January 4, 2007
by Amiram Barkat
A close look at the leading Jewish philanthropists in the United States reveals that only a very small percentage of donations are invested in Israel, or in other Jewish causes. Another prominent characteristic of Jewish philanthropy is the paucity of women, both as donors and in senior positions in community institutions. Lynn Schusterman, a billionaire who donates millions of dollars a year to Israel, is an exception that proves the rule.
In an interview with Haaretz, Schusterman says there are signs indicating that Israel is again becoming a fashionable destination for American Jewish philanthropies. It will take, however, "another generation or two," in her estimation, before women gain a foothold in leadership in the U.S. Jewish community.
Schusterman came to Israel this week with 550 Jewish young people from throughout the world who are participating in the Leading Up North project. Groups of 50 Jewish young people will be sent to all the major locales in the North and will work as volunteers alongside Israeli students in renovating shelters and public buildings, planting trees and rehabilitating the scorched forests. In the U.S., Schusterman, one of the largest donors to the birthright project, is considered a "freak" of programs for young Jews. Anyone attends the grandiose farewell parties that birthright holds for the participants in the project cannot help but notice Schusterman dancing energetically with tanned young people.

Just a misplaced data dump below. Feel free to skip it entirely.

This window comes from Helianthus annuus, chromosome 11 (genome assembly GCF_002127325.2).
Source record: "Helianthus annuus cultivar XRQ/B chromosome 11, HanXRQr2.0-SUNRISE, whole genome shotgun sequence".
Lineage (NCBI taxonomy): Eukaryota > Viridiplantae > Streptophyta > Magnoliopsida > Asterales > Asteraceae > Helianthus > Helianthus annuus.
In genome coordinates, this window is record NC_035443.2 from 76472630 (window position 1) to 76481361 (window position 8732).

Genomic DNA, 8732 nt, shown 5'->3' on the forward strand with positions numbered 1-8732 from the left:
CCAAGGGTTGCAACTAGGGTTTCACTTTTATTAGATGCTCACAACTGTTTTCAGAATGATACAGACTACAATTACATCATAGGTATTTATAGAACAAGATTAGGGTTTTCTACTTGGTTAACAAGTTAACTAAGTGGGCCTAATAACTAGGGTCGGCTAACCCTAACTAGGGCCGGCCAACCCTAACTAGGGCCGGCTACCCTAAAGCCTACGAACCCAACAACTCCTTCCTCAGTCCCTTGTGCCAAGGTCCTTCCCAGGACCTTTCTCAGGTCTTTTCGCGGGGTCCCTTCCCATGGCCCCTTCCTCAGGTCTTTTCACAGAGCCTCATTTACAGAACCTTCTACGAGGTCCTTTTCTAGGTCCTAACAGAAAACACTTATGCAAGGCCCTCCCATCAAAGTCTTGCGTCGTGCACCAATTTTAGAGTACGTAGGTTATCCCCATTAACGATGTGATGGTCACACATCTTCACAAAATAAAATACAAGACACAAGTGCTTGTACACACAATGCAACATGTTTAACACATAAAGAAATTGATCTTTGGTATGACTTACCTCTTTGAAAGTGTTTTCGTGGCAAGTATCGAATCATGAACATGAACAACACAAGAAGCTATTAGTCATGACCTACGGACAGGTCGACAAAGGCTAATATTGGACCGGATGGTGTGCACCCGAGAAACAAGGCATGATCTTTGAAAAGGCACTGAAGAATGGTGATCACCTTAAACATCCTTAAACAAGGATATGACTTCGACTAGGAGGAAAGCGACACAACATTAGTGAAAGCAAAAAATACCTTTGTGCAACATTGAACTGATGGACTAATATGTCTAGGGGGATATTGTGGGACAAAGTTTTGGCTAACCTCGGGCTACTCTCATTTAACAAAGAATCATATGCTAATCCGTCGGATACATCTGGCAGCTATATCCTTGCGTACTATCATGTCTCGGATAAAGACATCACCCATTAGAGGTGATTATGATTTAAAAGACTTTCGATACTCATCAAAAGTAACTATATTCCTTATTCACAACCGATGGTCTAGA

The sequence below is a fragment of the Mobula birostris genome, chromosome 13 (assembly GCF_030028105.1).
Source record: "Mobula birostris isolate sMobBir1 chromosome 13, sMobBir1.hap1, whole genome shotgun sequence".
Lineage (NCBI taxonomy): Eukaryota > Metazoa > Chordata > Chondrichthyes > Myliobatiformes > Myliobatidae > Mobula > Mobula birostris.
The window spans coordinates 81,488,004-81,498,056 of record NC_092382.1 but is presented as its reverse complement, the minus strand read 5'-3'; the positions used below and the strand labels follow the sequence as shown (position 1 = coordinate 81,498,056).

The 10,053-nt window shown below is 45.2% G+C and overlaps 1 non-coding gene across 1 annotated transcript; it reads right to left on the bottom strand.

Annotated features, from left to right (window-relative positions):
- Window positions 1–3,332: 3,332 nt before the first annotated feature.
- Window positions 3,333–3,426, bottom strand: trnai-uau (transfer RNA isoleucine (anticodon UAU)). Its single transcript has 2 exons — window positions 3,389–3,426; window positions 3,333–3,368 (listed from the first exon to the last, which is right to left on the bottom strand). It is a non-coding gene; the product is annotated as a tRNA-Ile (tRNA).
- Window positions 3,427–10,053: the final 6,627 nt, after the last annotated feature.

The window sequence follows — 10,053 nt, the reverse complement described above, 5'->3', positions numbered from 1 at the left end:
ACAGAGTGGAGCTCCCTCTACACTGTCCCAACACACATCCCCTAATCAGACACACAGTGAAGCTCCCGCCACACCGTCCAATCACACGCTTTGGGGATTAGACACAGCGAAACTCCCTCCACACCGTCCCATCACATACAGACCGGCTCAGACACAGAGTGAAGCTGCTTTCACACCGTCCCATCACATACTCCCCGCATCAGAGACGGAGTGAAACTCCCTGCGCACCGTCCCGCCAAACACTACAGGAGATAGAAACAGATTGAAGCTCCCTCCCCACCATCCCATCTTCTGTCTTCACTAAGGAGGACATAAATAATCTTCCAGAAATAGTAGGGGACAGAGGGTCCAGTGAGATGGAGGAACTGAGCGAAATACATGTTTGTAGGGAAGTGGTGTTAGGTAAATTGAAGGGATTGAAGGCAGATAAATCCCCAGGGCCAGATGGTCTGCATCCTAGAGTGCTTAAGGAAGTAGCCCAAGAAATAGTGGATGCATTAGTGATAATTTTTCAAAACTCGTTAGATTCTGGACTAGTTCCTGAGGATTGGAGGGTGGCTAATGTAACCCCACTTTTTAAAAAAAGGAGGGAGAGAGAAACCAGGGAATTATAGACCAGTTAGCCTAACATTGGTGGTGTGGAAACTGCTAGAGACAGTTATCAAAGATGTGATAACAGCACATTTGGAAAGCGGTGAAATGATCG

Advertisement Professionals in the world of Jewish philanthropy categorize Schusterman as a member of the billionaires' league, even though no estimation of her wealth has ever been published in the media and her name has not been mentioned on the Forbes and Fortune lists of the wealthiest people in the U.S. The only bit of information that could hint at her wealth is the extent of the donations being distributed by the foundation that bears her name and the name of her late husband, Charles: $25 million a year. The source of the family's wealth is an oil exploration company that her husband founded in 1971. The Samson Company, named for Charles' father, Samuel, is based in Tulsa, Oklahoma and is ranked among the 20 largest oil companies in the U.S., but it does not provide data estimating its exact worth.